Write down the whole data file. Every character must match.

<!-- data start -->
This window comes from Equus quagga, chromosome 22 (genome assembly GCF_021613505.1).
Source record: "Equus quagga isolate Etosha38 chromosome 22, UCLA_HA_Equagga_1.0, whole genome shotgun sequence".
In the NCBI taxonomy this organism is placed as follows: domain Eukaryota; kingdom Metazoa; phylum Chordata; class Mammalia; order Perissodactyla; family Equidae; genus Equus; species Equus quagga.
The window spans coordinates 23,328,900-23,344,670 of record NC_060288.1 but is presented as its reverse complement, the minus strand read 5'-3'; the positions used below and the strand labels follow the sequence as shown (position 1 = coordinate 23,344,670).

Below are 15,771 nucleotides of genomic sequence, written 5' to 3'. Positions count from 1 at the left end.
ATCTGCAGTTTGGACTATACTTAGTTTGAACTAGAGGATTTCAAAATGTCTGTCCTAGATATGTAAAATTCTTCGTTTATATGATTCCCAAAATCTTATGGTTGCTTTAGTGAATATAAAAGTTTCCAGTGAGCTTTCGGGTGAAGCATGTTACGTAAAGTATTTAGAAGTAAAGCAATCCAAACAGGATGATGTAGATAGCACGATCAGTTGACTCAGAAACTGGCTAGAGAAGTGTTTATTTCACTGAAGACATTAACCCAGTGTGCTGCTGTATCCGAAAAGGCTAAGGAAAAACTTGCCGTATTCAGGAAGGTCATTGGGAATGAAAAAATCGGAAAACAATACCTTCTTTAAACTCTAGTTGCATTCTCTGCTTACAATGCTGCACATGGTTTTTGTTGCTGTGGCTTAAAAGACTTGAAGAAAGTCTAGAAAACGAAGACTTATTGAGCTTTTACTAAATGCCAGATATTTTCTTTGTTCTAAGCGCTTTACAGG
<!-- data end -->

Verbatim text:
This window comes from Equus quagga, chromosome 22 (genome assembly GCF_021613505.1).
Source record: "Equus quagga isolate Etosha38 chromosome 22, UCLA_HA_Equagga_1.0, whole genome shotgun sequence".
In the NCBI taxonomy this organism is placed as follows: domain Eukaryota; kingdom Metazoa; phylum Chordata; class Mammalia; order Perissodactyla; family Equidae; genus Equus; species Equus quagga.
The window spans coordinates 23,328,900-23,344,670 of record NC_060288.1 but is presented as its reverse complement, the minus strand read 5'-3'; the positions used below and the strand labels follow the sequence as shown (position 1 = coordinate 23,344,670).

Below are 15,771 nucleotides of genomic sequence, written 5' to 3'. Positions count from 1 at the left end.
ATCTGCAGTTTGGACTATACTTAGTTTGAACTAGAGGATTTCAAAATGTCTGTCCTAGATATGTAAAATTCTTCGTTTATATGATTCCCAAAATCTTATGGTTGCTTTAGTGAATATAAAAGTTTCCAGTGAGCTTTCGGGTGAAGCATGTTACGTAAAGTATTTAGAAGTAAAGCAATCCAAACAGGATGATGTAGATAGCACGATCAGTTGACTCAGAAACTGGCTAGAGAAGTGTTTATTTCACTGAAGACATTAACCCAGTGTGCTGCTGTATCCGAAAAGGCTAAGGAAAAACTTGCCGTATTCAGGAAGGTCATTGGGAATGAAAAAATCGGAAAACAATACCTTCTTTAAACTCTAGTTGCATTCTCTGCTTACAATGCTGCACATGGTTTTTGTTGCTGTGGCTTAAAAGACTTGAAGAAAGTCTAGAAAACGAAGACTTATTGAGCTTTTACTAAATGCCAGATATTTTCTTTGTTCTAAGCGCTTTACAGG